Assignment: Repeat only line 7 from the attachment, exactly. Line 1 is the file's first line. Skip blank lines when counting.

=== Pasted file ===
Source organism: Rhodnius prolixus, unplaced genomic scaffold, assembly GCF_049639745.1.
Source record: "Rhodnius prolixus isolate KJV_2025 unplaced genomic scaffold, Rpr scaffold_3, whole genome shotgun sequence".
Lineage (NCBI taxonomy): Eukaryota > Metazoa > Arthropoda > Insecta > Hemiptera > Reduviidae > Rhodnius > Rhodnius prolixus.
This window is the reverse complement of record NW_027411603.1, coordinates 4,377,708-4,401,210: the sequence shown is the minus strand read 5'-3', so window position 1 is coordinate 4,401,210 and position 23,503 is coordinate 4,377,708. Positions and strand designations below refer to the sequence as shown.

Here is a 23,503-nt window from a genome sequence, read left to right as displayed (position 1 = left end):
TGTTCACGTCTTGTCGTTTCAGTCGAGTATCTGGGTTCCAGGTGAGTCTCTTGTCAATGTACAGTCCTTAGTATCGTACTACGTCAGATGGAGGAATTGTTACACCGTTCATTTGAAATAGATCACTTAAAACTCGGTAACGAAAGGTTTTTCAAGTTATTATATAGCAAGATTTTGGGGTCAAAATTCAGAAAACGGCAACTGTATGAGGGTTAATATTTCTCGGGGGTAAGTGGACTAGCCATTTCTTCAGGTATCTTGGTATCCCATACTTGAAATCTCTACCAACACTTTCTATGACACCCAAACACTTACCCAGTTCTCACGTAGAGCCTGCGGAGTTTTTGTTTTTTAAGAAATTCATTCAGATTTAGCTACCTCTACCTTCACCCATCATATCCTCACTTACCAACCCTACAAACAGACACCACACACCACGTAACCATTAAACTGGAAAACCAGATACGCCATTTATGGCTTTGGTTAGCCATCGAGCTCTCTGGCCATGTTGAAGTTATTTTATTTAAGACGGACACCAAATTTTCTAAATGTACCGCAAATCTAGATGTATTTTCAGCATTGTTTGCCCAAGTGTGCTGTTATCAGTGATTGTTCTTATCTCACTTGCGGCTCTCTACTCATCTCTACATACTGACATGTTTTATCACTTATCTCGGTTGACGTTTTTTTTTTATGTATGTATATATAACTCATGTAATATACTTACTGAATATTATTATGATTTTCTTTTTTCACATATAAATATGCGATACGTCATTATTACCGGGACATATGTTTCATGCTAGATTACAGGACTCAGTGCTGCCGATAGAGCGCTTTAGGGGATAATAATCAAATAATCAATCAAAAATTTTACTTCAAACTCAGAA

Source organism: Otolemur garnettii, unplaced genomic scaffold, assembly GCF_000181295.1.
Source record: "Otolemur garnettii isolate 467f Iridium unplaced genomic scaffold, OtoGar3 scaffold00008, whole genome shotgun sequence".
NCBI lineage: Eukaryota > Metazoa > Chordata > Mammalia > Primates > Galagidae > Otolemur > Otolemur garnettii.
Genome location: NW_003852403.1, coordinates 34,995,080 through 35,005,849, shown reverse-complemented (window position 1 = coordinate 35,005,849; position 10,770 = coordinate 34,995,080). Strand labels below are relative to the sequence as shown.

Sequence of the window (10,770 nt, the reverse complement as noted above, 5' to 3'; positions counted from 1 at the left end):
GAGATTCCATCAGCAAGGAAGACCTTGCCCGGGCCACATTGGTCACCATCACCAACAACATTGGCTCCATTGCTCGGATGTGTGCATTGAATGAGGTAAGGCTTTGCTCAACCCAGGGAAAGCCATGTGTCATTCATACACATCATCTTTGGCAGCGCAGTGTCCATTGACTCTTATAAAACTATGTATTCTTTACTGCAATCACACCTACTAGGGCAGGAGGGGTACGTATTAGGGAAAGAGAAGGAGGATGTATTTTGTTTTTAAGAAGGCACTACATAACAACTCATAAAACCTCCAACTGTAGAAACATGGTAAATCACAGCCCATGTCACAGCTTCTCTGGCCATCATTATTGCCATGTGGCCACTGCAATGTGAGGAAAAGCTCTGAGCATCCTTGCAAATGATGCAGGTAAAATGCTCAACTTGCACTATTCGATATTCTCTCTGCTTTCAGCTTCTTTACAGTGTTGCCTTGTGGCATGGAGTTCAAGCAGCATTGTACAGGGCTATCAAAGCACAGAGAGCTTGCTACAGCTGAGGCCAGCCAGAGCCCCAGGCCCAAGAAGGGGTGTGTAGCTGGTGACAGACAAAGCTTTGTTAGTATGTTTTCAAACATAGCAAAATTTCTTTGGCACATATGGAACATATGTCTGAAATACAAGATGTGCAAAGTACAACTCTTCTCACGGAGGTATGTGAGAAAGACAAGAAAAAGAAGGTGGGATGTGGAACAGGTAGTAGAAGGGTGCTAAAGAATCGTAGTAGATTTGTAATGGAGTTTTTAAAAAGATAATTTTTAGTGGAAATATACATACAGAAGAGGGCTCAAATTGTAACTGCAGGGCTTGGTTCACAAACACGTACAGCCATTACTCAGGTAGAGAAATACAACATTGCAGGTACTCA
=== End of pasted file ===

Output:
Source organism: Otolemur garnettii, unplaced genomic scaffold, assembly GCF_000181295.1.